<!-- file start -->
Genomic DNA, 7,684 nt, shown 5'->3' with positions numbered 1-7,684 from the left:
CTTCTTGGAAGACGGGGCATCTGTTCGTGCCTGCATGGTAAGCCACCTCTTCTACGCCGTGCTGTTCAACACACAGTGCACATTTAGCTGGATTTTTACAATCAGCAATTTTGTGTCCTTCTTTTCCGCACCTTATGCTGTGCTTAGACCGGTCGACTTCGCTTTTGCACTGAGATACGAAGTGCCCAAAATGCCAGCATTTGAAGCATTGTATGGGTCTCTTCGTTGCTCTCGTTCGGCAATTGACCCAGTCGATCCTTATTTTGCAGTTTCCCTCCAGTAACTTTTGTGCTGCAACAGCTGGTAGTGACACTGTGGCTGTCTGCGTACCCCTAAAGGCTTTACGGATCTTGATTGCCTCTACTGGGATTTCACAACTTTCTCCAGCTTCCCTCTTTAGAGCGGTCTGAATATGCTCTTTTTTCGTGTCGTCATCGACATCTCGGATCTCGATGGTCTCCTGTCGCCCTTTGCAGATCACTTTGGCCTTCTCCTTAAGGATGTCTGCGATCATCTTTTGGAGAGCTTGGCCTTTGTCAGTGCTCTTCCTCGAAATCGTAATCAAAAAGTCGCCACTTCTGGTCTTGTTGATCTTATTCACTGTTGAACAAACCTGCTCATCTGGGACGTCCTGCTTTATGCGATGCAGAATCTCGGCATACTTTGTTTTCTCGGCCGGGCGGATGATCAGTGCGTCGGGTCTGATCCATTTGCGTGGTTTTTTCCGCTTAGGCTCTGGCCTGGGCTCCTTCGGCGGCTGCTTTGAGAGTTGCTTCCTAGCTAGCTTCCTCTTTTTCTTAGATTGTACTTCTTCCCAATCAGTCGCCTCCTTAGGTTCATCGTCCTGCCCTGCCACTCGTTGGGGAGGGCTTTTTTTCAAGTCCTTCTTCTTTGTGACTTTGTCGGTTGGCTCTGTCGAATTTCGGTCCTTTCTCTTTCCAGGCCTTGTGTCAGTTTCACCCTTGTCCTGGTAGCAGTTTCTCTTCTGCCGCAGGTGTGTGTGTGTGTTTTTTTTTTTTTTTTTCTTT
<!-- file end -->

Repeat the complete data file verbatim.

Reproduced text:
Genomic DNA, 7,684 nt, shown 5'->3' with positions numbered 1-7,684 from the left:
CTTCTTGGAAGACGGGGCATCTGTTCGTGCCTGCATGGTAAGCCACCTCTTCTACGCCGTGCTGTTCAACACACAGTGCACATTTAGCTGGATTTTTACAATCAGCAATTTTGTGTCCTTCTTTTCCGCACCTTATGCTGTGCTTAGACCGGTCGACTTCGCTTTTGCACTGAGATACGAAGTGCCCAAAATGCCAGCATTTGAAGCATTGTATGGGTCTCTTCGTTGCTCTCGTTCGGCAATTGACCCAGTCGATCCTTATTTTGCAGTTTCCCTCCAGTAACTTTTGTGCTGCAACAGCTGGTAGTGACACTGTGGCTGTCTGCGTACCCCTAAAGGCTTTACGGATCTTGATTGCCTCTACTGGGATTTCACAACTTTCTCCAGCTTCCCTCTTTAGAGCGGTCTGAATATGCTCTTTTTTCGTGTCGTCATCGACATCTCGGATCTCGATGGTCTCCTGTCGCCCTTTGCAGATCACTTTGGCCTTCTCCTTAAGGATGTCTGCGATCATCTTTTGGAGAGCTTGGCCTTTGTCAGTGCTCTTCCTCGAAATCGTAATCAAAAAGTCGCCACTTCTGGTCTTGTTGATCTTATTCACTGTTGAACAAACCTGCTCATCTGGGACGTCCTGCTTTATGCGATGCAGAATCTCGGCATACTTTGTTTTCTCGGCCGGGCGGATGATCAGTGCGTCGGGTCTGATCCATTTGCGTGGTTTTTTCCGCTTAGGCTCTGGCCTGGGCTCCTTCGGCGGCTGCTTTGAGAGTTGCTTCCTAGCTAGCTTCCTCTTTTTCTTAGATTGTACTTCTTCCCAATCAGTCGCCTCCTTAGGTTCATCGTCCTGCCCTGCCACTCGTTGGGGAGGGCTTTTTTTCAAGTCCTTCTTCTTTGTGACTTTGTCGGTTGGCTCTGTCGAATTTCGGTCCTTTCTCTTTCCAGGCCTTGTGTCAGTTTCACCCTTGTCCTGGTAGCAGTTTCTCTTCTGCCGCAGGTGTGTGTGTGTGTTTTTTTTTTTTTTTTTCTTT